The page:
Climatic Indifference

If doctors were to treat patients like we treat global warming, the demand for ventilators would sky rocket.

It is one of the most uncoolest of topics to discuss and even write upon. If you search for the words Global Warming one of the first result is Global Warming Essay hinting that this very relevant topic now shares classroom space with terms like Brain Drain and What would I do if I was a millionaire. It is impossible to be unaware of climatic change, the last decade has seen weather events unlike any other.While these may not be assumed to be directly influenced by the melting polar caps, the polar vortex and multiple hurricanes hint at a changing landscape.

      It is not very difficult to see why anyone would deny climatic change and especially those in power. The majority of governments in the world today are elected. Their tenures limited and determined roughly by their ability to deliver progress to their citizens. A climatic conscience thus is the last thing a nation hungering for development wants on its already full platter of problems. If one is to look at any of the recent climate control international treaties and policies none mention a definite reduction in emissions. Trade offs, letting lower emitting countries taking the burden of more industrial nations and deferring responsibility is the tune to which each nation is dancing. Whether or not the impact of human activity on this Earth is as pronounced as claimed by scientists, the direction this planet’s surface is taking is easy to agree upon. There are ice sheets loosing as much as 27 feet a year, their areas are the size of large cities. A look at any image from such melting glacial regions reveals not a white reflecting surface but one covered with soot making the ice more receptive to heat absorption.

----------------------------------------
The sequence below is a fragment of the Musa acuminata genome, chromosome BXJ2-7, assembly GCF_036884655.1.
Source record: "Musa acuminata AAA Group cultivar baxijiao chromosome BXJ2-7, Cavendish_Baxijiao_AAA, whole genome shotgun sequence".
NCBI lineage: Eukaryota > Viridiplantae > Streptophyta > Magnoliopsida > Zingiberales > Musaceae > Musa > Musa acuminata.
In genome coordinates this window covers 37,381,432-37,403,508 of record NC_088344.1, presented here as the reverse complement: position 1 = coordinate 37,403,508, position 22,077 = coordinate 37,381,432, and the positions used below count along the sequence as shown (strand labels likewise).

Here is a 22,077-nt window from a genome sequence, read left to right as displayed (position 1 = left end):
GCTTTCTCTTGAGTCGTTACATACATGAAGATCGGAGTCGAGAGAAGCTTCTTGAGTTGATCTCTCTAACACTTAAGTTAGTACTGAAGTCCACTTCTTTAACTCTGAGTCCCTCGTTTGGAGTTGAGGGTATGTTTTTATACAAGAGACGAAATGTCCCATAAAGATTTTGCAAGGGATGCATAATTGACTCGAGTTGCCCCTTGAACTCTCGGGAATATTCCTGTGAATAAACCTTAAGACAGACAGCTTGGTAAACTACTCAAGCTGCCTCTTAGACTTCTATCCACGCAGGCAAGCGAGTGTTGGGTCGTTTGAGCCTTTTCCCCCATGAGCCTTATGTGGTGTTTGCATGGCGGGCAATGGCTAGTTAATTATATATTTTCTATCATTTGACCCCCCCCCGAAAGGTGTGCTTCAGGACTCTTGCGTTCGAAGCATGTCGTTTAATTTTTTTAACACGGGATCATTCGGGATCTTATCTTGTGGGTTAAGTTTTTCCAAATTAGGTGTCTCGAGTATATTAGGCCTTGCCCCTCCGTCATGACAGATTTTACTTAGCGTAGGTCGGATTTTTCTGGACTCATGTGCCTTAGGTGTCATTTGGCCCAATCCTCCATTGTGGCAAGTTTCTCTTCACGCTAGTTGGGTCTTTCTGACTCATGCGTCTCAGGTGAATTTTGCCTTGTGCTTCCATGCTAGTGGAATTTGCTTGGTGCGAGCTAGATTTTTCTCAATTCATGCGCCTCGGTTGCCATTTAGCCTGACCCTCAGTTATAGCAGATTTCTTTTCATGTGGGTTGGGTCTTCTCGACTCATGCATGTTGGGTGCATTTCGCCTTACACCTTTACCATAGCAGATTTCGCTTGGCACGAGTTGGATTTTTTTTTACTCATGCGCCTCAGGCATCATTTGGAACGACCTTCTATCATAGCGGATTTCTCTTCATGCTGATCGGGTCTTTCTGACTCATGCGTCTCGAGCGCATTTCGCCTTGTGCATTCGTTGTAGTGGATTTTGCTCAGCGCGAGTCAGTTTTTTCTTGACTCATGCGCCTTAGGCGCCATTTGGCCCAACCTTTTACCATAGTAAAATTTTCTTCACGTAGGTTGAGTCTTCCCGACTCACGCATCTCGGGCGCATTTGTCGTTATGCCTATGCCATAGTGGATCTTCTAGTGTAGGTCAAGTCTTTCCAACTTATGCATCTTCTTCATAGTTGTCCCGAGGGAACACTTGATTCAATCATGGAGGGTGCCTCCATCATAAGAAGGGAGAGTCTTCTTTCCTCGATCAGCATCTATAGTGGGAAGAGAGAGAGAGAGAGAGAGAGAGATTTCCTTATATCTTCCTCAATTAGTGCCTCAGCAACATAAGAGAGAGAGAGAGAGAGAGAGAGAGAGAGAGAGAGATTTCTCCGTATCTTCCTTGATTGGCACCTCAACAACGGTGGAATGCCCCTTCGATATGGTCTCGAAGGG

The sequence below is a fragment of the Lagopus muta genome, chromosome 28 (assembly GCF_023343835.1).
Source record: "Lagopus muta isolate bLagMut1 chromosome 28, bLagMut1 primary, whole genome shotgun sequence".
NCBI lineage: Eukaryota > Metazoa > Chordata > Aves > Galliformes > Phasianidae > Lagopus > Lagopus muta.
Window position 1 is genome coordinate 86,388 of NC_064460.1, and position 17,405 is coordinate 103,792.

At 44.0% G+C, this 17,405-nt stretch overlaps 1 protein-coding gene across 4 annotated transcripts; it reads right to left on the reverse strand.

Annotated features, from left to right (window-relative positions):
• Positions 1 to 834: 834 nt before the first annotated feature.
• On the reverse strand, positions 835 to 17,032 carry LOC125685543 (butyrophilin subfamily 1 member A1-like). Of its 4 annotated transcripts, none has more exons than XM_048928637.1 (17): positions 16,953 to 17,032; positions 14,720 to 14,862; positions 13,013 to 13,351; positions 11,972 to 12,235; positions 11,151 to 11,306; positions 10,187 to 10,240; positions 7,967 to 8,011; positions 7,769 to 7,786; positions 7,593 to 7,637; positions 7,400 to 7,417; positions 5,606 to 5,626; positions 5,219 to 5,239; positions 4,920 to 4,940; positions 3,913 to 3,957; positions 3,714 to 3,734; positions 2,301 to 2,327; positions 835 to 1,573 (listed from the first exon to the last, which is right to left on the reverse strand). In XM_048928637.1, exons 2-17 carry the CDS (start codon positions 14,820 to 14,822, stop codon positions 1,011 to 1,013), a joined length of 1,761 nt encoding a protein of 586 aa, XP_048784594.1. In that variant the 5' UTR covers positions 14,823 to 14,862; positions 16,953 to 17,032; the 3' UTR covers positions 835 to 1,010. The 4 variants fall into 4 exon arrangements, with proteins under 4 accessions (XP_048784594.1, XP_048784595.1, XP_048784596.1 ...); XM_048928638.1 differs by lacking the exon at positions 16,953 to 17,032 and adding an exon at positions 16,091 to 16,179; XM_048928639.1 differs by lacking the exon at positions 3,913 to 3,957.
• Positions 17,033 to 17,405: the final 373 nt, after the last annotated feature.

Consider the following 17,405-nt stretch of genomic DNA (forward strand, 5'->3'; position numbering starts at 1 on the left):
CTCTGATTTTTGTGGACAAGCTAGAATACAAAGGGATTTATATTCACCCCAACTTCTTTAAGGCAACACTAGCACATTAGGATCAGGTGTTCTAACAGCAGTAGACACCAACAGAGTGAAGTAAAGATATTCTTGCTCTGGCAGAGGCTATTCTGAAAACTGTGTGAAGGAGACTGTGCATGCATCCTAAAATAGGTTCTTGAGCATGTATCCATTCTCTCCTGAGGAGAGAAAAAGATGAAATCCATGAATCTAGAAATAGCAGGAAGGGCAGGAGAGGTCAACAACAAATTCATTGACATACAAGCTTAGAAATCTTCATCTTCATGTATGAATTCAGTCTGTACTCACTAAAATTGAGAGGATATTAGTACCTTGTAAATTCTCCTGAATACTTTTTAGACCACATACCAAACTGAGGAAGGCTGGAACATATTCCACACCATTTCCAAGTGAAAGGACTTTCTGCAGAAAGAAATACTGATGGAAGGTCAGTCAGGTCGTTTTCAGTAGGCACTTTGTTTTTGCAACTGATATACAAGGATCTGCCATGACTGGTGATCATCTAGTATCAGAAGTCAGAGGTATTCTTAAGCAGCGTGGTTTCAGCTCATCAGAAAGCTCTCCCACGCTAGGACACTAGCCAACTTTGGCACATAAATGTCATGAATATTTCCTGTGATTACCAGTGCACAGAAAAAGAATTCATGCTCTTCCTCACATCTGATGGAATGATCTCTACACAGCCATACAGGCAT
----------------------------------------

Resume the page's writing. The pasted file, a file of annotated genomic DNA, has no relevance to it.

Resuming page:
Why are we not bothered about this? Why is this not part of the ceaseless discourse that the television and media inflict us with? For developing countries like ours it would take a gigantic amount of energy investment to meet basic infrastructural needs, our unrestricted population growth has insured that. In India nearly half of the population has no or extremely inadequate access to electricity. Any form of progress shall demand the correction of this and that must obviously have a carbon cost associated with it which perhaps the World can’t afford. Europe, parts of Asia and the America’s having had their industrial revolutions and carbon binges still continue to fill the atmosphere with the by products of their prosperity. So to nations like ours the need to pollute is seen as the right to develop. India has one of the largest coal reserves and the second largest population, the math is obvious. The world may need to come together sooner or later to address the ballooning problem, shall then we come to a per-capita solution? Shall it take into account the improvement of the life of the impoverished or focus on the sustenance of the life style of the rich? Equality is after all as much a myth as climate change is a reality. This government of ours must address these concerns even if they are not voiced by the electorate. But a yagna is more likely than actionable plans for saving the Earth.

Reimagining India: Reimagining

India happens to be a rich country inhabited by very poor people
– Manmohan Singh

Seldom does a book merit an article, let alone the promise of a series. But certain topics when are said to be addressed by men and women who command immense respect, their addresal too must be assessed. India to Indians is not an enigma, not an inexplicable oriental carnival of chaos. But those who seek its portrayal in literature often find little else. So when a multinational company taps the brains of many Indian as well as foreign persons for the reinterpretation of the world’s 7th largest nation, the results demand reading.

Indiabook_hero7Reimagining India is a collection of essays by people of economic, political and social prominence, on the nation and the change it is or should be heading for (published in 2012). Compiled and edited by McKinsey and Co. this promises to “Unlock the potential of Asia’s next super power”. Unlike tedious reports and recommendations one may come to expect of the company that published it, this book caters to a wider audience. The business school aspirant, entrant or passout shall find this the perfect travel companion. Its ability to bestow upon the bearer an aura of presumed intelligence with a blend of fleeting patriotism is another plus. I stay away from such books but I am glad I didn’t with this.